We all call for open governance so when a board member hears these calls and shares a semi-internal document, I don’t think we should nitpick too much. The final and official counts will be officially released soon, I’m glad we had a preview.
    On the trend and the counts and the county numbers, I appreciate Barb’s reminder about the rolling numbers but worry that the growth comparison with suburban districts is based on or can invite misapprehensions. Both Madison and the Madison Metropolitan Area are growing. As the presentation at Monday’s Long Range Planning meeting demonstrated, the available land for growth is much greater outside the MMSD boundaries and therefore more growth has occurred and will occur there. It is also worth noting that much of the growth is from people who have a suburban orientation. We all know that parts of Madison (proper) are urban and parts are suburban, but all of the surrounding districts are suburban/rural. With some migrants or buyers there is a competition, with some there isn’t — they know that they don’t want to live in a city, even one as fine as Madison. I guess all this is a way of saying that I can’t think of a scenario where more than a small portion of the families of those 1,999 students could find housing that met their needs within the district. I recognize that there is some competition for families and students but believe that the 1,999 greatly exaggerates it.
    It is important that both the city and the metro area continue to prosper and I believe that this has been and will be the case here. And I don’t think it is off topic to say that passing this referendum will send the right message to those who are torn between the city and the suburbs. Failing to pass it will send the wrong message to everyone (except those who enjoy seeing the schools and the children they serve struggle).
    TJM

  7. Thanks for posting the counts TJ. As a member of the East Attendance Area task force last year, I’m glad to see that 65 of the 83 elementary kids above projections are in the East area. Those of us on the task force came to the conclusion that closing a school wouldn’t be a prudent thing to do at this point in time primarily because the projections seemed to be somewhat unreliable and there was some anecdotal evidence that enrollment might be increasing, due to the turnover of older neighborhoods to younger families.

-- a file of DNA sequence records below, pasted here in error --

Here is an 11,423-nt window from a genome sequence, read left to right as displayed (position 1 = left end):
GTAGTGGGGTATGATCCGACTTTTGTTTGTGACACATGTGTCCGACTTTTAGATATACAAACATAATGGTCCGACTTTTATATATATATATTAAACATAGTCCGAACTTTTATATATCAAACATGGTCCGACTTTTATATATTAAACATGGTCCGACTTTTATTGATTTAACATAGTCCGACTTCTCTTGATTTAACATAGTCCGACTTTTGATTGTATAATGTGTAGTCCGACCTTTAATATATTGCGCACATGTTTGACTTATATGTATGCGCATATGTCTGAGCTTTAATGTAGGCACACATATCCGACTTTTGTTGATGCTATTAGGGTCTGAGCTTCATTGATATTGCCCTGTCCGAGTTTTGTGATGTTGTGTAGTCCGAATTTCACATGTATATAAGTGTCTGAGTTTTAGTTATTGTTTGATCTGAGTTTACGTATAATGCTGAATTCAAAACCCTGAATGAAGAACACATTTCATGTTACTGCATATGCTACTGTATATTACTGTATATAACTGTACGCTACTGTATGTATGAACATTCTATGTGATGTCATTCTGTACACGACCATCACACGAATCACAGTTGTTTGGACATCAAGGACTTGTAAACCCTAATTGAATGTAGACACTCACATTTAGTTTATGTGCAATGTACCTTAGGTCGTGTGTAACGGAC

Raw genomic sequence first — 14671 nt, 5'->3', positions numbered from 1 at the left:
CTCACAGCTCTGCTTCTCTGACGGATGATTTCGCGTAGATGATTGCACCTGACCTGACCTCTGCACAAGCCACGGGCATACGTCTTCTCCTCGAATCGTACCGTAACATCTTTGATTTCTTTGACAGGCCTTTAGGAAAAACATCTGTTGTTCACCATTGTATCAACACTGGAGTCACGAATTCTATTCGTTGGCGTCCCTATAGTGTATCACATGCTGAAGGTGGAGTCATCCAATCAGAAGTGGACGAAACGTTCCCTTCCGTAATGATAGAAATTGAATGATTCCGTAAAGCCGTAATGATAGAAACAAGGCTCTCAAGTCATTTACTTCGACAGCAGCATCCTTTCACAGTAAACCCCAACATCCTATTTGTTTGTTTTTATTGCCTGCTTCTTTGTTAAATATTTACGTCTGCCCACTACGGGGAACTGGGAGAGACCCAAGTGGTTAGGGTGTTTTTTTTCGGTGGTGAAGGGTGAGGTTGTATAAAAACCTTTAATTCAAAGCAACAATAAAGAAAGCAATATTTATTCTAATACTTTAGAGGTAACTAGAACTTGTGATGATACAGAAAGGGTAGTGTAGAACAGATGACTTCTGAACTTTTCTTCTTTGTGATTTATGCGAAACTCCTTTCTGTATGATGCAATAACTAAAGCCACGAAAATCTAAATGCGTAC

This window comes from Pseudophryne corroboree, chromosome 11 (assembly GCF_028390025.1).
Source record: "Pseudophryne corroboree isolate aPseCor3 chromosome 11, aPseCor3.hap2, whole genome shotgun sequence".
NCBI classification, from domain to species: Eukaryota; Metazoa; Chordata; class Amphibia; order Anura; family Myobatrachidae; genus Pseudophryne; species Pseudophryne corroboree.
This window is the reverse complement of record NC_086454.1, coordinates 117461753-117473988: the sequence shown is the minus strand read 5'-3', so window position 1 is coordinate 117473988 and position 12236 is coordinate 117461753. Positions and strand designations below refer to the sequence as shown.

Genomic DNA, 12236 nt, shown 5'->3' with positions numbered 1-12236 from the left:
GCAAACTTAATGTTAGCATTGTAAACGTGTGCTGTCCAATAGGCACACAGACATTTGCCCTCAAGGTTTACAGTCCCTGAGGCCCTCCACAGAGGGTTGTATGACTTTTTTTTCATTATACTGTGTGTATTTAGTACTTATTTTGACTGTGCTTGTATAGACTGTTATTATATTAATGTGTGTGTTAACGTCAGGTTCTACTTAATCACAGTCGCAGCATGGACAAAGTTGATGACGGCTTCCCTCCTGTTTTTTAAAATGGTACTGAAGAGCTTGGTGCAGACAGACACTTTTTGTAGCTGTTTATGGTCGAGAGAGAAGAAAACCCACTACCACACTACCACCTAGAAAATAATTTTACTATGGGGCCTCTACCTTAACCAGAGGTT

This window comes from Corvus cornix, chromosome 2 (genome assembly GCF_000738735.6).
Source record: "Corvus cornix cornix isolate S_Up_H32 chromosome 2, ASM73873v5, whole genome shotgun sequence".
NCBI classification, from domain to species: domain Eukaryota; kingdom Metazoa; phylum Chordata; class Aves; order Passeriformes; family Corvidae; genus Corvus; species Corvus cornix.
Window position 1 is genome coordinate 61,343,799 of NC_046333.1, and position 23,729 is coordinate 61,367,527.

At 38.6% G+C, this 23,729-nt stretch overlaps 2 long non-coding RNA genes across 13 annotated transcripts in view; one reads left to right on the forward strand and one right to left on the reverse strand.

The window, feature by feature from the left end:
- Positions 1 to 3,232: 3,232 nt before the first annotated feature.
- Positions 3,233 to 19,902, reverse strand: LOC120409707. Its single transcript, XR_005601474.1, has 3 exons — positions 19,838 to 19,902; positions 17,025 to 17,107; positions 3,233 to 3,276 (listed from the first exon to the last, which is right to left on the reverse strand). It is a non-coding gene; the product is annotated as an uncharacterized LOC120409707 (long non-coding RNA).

8. I’m not sure what 400 fewer students and 1900 more students means either, but the revenue implications of both numbers are large – $3.6 to $4 million for 400 students and nearly $20 million for 1999 students. I don’t think it is simply a suburban/urban mind set difference. I live on the near west side and feel I live in a suburban environment compared to my home in NYC. One of the main reasons we bought our home 20 years ago in this neighborhood was the quality of the schools – Randall, Franklin, Hamilton, West. We did not have any children at the time. There were other factors – closer to downtown, parks, lake, etc.
    I simply think there are important strategic issues that need to be discussed. For example, if you know you could be losing students and the school funding formula works against declining enrollment (and gives little recognition to low income/minority enrollment), what would need to be done to keep numbers at current levels and/or to grow the numbers?
    I’ve lived in Madison for nearly 30 years, moving here from the East coast. There was plenty of room to grow outside NYC and that’s what happened. I grew up when White Plains, NY, first began attracting major corporations and residential/commercial growth grew in this area. I expect we’ll see the same thing with EPIC in Verona – major growth around this large business as well as other business areas outside Madison.
    I think of Rufus King High School in Milwaukee. Isn’t that high school in a poor part of the city. Doesn’t that high school rank high academically, attract more applicants than the school has room for? Why is this? Do any of these applicants come from outside the City?

  9. Ed: Seriously, I wouldn’t castigate someone’s failure to use an APOSTROPHE when you can’t even spell the word correctly yourself. In fact, I really don’t think the grammar police are all that relevant to any online discussions, they’re just red herrings! MMMMM, herrings, now I’m hungry!

  10. David,
    A typo. Sorry.